The challenge, however, is that people suck at making decisions and many senior policymakers and executives hate deeply mathematical conversations. So you have to build beautiful user interfaces on top of these predictive models so that you can draw the people into using them to experiment safely. Basically, you’ve got to build user interfaces on top of your predictive models that look and feel like a multi-player video game.
The more you and your teams play a video game the more likely you are win. Similarly with simulations, the more times the human plays it the more knowledgeable they’re going to be about a situation. What we found is in the past, if the simulation was boring or it was too mathematically heavy, then humans would only play it one, two or three times. They didn’t get the rich learning that we wanted them to get.
Drawing them in is key because so many of the strategies and tactics thrown up by highly complex mathematical systems are counter-intuitive. Now, many executives say, ‘Well, no. The math must be wrong, the model must be wrong. My mental model is accurate.’ That’s because their mental model is based on flawed thinking, because they’re limited by human cognitive biases… Humans over millions of years have evolved incredible skills, but we are unable solve non-linear equations in our head. No one can. I don’t care how clever you think you are. You can’t do it. It’s only in collaboration with our computers that we can transcend our evolutionary limitations.
You can run tens of thousands of simulations and identify resilient and optimal strategy. Yet, it might take six months or a year for people to wrap their head around it and implement the change management processes to actually execute. That’s unfortunate… at some point you won’t have the time to allow people to beat their head around what the right decision is. The computer will simulate, make a decision and then execute — all without human involvement.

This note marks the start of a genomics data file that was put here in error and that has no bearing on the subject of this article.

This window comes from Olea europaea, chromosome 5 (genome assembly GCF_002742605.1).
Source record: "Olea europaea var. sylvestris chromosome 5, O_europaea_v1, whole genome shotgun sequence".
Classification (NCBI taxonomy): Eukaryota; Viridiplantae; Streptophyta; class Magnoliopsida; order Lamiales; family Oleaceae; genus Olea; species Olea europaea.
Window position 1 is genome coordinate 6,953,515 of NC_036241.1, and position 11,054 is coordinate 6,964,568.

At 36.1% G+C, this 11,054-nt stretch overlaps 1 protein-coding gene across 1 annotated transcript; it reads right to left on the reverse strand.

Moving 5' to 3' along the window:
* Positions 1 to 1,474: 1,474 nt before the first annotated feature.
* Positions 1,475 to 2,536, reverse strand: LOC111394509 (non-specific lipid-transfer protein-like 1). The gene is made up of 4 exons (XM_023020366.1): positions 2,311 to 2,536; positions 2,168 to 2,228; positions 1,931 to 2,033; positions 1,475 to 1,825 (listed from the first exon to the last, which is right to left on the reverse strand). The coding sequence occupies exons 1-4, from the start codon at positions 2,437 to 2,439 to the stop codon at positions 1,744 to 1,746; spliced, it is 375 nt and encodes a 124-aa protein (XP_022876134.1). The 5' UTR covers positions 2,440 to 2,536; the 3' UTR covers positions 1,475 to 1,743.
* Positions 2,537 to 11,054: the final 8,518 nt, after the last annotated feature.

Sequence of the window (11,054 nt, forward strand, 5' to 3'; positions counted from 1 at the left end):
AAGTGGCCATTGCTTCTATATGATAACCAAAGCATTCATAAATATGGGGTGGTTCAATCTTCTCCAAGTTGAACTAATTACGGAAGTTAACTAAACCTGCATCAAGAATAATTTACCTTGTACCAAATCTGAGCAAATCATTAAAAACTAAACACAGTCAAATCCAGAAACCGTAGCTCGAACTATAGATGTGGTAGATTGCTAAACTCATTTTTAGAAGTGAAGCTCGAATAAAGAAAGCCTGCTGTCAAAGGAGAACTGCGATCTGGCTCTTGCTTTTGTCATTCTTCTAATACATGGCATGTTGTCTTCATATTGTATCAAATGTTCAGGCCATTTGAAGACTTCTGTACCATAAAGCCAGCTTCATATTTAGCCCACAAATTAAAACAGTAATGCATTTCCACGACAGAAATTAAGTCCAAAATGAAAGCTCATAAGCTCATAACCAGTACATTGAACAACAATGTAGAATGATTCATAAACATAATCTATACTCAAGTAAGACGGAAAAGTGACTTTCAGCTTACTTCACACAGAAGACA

This is already happening. Since the 1990’s, routine work, whether manual or cognitive, has stagnated because we’ve been relying on computers to do more and more of that type of work.
And now it’s accelerating. If your company was a representative sample of all UK jobs, then half of your co-workers, yes half, will be out of your job right quick, replaced by an AI.
We call it Providence.
The world of routine work, like the kind that once filled our office buildings and our factories, is dwindling, leaving only two kinds of jobs: lousy jobs that require so little thought that they pay next to nothing , and lovely jobs that require so much thought that the salaries are exorbitant.
Make no mistake about it. Many of us who are building these technologies believe that the goal of the future should be full unemployment.
And for those of you who are stressed about all of this, please, get on your Kindle right now and read this book. Today. Seriously. It should change your life.